Last week, Judge Aaron Persky sentenced Brock Allen Turner, a former Stanford student convicted of felony sexual assault, to six months in jail. The extremely light sentence sparked outrage, both against the judge and against Turner himself, who blamed his assault of a young woman behind a dumpster on “party culture and risk-taking behavior.”
Thanks to the outcry, a petition to remove Persky from his post has more than 800,000 signatures. And the revelation that Persky was involved in another sexual-assault case in 2011 — in which he made the controversial choice to allow the defendant’s lawyer to show the jury photos of the victim “scantily clad” and attending parties on campus — only added fuel to the flames. Now, Reuters reports, word of the Turner verdict has spread to the extent that Persky is receiving death threats.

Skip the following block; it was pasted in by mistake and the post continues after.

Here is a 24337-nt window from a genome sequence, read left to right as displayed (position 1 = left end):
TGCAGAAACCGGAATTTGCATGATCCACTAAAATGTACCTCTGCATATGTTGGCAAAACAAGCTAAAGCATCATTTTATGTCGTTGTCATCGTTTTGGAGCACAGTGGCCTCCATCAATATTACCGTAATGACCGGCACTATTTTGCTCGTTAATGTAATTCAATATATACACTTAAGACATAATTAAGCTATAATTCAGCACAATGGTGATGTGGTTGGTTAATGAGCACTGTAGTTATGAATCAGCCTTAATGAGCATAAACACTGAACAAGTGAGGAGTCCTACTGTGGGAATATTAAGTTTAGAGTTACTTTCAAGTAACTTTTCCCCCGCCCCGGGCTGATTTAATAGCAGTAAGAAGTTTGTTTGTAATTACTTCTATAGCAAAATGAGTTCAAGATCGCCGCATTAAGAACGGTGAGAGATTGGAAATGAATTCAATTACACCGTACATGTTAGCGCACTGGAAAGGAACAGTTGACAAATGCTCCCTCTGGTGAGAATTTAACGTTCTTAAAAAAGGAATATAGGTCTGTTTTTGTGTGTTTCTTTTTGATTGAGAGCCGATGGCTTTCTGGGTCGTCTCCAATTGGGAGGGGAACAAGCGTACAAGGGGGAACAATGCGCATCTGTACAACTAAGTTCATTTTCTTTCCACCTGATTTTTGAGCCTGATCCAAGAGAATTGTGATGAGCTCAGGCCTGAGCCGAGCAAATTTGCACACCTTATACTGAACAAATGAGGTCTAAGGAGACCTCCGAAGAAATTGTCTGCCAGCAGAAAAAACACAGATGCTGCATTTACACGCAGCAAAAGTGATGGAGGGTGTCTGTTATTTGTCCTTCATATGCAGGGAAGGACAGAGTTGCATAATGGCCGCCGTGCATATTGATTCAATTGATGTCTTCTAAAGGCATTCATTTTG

“Because of all the Brock Turner stuff, people are acting poorly,” Gary Goodman, supervising attorney for the Santa Clara County public defender’s office, told Reuters, referring to said threats. “They don’t like the sentence.” For now, the sheriff’s office has stepped up security around the courthouse.
Meanwhile, Stanford students are demanding the school apologize for Turner’s sexual assault; they’ve started a petition of their own that so far has about 60,000 supporters. Students also want the school to offer counseling to Turner’s victim and to offer increased resources for victims of sexual assault. Stanford has faced criticism for its handling of sexual-assault cases, and, according to the Huffington Post, five federal investigations into the school are currently under way — more than at any other school in the country.
But Stanford acted relatively quickly in the Turner case, reaching out to the victim to offer her support (despite the fact that she’d graduated), opening its own separate investigation into Turner, and banning Turner from setting foot on campus.